“He’s very, very close to me, and usually the last few weeks before the marathon are really fun because he starts getting anxious and starts calling three times a day about, oh, make sure you bring your gray socks instead of white socks and this and that. Little stuff,” Hasay told media in Chicago. “I’ve been doing this long enough that I’m pretty much able to coach myself. … But just in the sense of having that mentorship there and that friendship, those last moments of advice and excitement before the race, that’s definitely been tough. I miss that.”

The Associated Press contributed to this report.

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Sun Yang defends failure to take drug test

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MONTREUX, Switzerland (AP) — Chinese Olympic champion swimmer Sun Yang defended his failure to take a doping test by testifying at a rare public hearing Friday that inspectors drawing blood and urine samples failed to have the proper identification papers.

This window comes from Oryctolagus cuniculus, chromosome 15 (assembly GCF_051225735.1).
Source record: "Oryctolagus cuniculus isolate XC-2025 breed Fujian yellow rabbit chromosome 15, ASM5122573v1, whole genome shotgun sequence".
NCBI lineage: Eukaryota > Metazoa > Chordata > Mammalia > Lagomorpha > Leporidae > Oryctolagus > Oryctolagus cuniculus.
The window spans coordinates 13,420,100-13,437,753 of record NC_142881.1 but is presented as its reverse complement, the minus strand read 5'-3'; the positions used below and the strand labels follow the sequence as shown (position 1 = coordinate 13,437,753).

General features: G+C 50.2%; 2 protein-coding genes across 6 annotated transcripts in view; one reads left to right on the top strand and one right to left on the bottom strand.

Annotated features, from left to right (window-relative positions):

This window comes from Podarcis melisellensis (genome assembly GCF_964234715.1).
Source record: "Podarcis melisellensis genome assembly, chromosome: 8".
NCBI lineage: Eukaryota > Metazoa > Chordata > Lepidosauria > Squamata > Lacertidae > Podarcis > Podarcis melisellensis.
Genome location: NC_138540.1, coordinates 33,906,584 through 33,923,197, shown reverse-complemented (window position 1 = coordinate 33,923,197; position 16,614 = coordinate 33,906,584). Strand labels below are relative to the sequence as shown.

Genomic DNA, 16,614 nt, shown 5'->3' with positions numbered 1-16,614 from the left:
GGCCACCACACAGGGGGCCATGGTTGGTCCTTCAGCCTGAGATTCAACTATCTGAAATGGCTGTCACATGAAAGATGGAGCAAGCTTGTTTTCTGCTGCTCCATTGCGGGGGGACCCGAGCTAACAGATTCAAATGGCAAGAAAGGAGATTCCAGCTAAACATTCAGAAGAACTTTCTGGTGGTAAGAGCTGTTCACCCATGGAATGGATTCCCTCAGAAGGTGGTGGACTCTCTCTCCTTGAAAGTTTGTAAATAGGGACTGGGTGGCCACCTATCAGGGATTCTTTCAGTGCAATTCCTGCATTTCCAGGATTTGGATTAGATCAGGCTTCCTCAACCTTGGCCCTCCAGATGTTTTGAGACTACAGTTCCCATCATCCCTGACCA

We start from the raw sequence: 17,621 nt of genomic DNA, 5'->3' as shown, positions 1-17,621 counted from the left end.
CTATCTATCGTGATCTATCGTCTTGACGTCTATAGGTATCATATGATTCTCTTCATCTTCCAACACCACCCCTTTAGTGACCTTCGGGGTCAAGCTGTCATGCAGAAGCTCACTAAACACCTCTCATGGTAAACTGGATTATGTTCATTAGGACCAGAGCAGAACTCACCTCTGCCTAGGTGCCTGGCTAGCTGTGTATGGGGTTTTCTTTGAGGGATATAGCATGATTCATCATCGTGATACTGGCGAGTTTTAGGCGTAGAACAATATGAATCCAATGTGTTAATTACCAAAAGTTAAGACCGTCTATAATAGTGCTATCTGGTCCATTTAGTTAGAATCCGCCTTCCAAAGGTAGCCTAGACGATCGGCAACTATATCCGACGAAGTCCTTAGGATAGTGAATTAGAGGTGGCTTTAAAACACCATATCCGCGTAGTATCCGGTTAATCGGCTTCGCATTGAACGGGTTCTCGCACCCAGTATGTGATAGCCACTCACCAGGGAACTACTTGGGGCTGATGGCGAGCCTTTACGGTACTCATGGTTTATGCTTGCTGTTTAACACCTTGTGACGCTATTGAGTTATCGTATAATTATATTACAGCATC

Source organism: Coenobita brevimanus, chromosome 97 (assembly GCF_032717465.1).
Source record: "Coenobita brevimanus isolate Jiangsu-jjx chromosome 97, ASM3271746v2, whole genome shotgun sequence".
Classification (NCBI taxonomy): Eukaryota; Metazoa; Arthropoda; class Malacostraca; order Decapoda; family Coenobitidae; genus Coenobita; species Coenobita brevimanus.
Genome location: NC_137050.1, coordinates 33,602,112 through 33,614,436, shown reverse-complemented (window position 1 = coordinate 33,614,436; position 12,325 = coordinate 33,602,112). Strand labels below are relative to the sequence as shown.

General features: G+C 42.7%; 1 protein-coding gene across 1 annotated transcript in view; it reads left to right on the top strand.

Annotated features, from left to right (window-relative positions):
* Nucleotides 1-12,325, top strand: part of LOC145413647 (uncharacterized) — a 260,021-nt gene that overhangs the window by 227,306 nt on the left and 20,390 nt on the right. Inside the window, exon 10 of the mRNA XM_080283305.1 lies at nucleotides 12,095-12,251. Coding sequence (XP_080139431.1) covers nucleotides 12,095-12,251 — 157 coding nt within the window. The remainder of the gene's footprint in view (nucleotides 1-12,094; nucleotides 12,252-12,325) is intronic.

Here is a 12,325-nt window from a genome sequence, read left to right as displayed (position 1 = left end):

Courtroom translation problems in both English and Chinese marred the landmark hearing at the Court of Arbitration for Sport, frustrating Sun’s lawyers during his opening statement and cross-examination. Sun’s mother later took the stand in sometimes-combative testimony in the afternoon, admonishing lawyers, “I haven’t finished yet.”

One lawyer said he could not tell if Sun was being evasive or if it was simply a misunderstood interpretation.

The case stems from the three-time Olympic champion’s refusal to cooperate with three anti-doping officials during a random test at his home in China in September 2018.

“During inspection, I realized they don’t have any authorized papers to prove their identification,” Sun testified.